Returning a fund once, let alone five or ten times, is no easy task, and the challenge of doing so only increases with a fund’s size. For example, Steve Anderson’s Baseline Ventures raised a combined $70M for its first three funds. Anderson invested $250K into Instagram and owned 12% when Facebook bought the company for $1B, valuing Anderson’s shares at $120M, enough to return nearly 2X the value of his first three funds.* However, had Anderson’s fund been a $250M fund, the $120M from Instagram wouldn’t even get the fund to break even on their LPs’ investments.

Much of the math around venture capital fund returns comes down to ownership percentage. With 10% ownership, a $250M fund needs a company to exit for $2.5B to return the fund once, but with a 20% stake, the fund needs the company to exit for half of that. When venture capitalists talk about ownership targets, they’re talking about reducing the hurdles to getting a meaningful return out of an acquisition or IPO.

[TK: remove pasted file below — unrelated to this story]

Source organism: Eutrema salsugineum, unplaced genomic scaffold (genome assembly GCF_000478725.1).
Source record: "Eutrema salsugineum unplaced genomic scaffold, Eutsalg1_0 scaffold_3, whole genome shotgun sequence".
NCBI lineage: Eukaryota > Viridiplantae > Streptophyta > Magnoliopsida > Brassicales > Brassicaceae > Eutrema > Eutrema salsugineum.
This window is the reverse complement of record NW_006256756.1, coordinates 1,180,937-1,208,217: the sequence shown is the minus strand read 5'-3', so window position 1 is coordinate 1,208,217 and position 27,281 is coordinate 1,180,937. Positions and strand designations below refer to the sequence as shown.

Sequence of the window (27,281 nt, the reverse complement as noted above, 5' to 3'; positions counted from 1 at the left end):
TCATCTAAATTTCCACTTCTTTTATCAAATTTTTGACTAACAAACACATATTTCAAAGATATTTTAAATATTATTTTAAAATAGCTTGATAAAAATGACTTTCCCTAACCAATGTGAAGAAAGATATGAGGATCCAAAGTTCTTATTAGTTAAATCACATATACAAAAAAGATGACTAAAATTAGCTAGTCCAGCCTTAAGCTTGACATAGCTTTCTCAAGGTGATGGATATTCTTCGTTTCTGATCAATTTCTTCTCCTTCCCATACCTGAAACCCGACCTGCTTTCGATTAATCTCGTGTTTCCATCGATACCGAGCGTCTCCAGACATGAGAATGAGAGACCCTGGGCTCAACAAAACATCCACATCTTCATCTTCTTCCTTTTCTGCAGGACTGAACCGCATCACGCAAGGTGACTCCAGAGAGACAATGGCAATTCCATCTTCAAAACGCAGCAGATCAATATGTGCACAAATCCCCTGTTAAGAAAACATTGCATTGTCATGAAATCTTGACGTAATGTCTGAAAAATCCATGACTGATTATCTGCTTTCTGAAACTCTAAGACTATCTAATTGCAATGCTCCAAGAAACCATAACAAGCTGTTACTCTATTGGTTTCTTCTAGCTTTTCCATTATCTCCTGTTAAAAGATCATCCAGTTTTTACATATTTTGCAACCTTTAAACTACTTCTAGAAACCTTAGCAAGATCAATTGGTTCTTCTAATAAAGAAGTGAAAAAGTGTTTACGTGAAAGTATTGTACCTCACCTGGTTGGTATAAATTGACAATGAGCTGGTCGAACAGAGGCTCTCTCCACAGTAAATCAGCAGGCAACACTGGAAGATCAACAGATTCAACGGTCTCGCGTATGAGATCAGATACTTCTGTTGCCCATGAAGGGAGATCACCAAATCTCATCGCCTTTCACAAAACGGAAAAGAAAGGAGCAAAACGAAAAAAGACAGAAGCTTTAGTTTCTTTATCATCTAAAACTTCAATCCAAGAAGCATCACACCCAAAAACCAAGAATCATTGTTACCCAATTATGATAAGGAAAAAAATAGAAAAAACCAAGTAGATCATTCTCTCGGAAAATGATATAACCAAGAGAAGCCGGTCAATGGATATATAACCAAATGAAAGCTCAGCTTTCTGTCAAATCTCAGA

important Given the variance in fund sizes, it’s not necessary for every company to generate a $1B or greater exit for their investors. But most of the bigger funds do need these $1B+ exits to make their business model work.

The National Venture Capital Association’s 2018 Yearbook, one of the most comprehensive annual reports on the venture capital asset class, reported that there are 1,047 venture capital firms in existence.* But according to CB Insights, there are only ~363 companies with valuations over $1B* (the so-called unicorns).

The highly uneven distribution of venture capital returns, where most returns come from a tiny number of companies, is a power law. According to the NVCA Yearbook, more than 8,300 companies raised venture capital in 2018, and only ~1900 are capable of returning funds for more than 1,000 venture firms. The power law that governs returns in venture capital gets a lot of attention, and this is a simple explanation of the complicated math and economics involved. (If you’re interested in going deep on power laws, we highly recommend you read Jerry Neumann’s “Power Laws in Venture.”)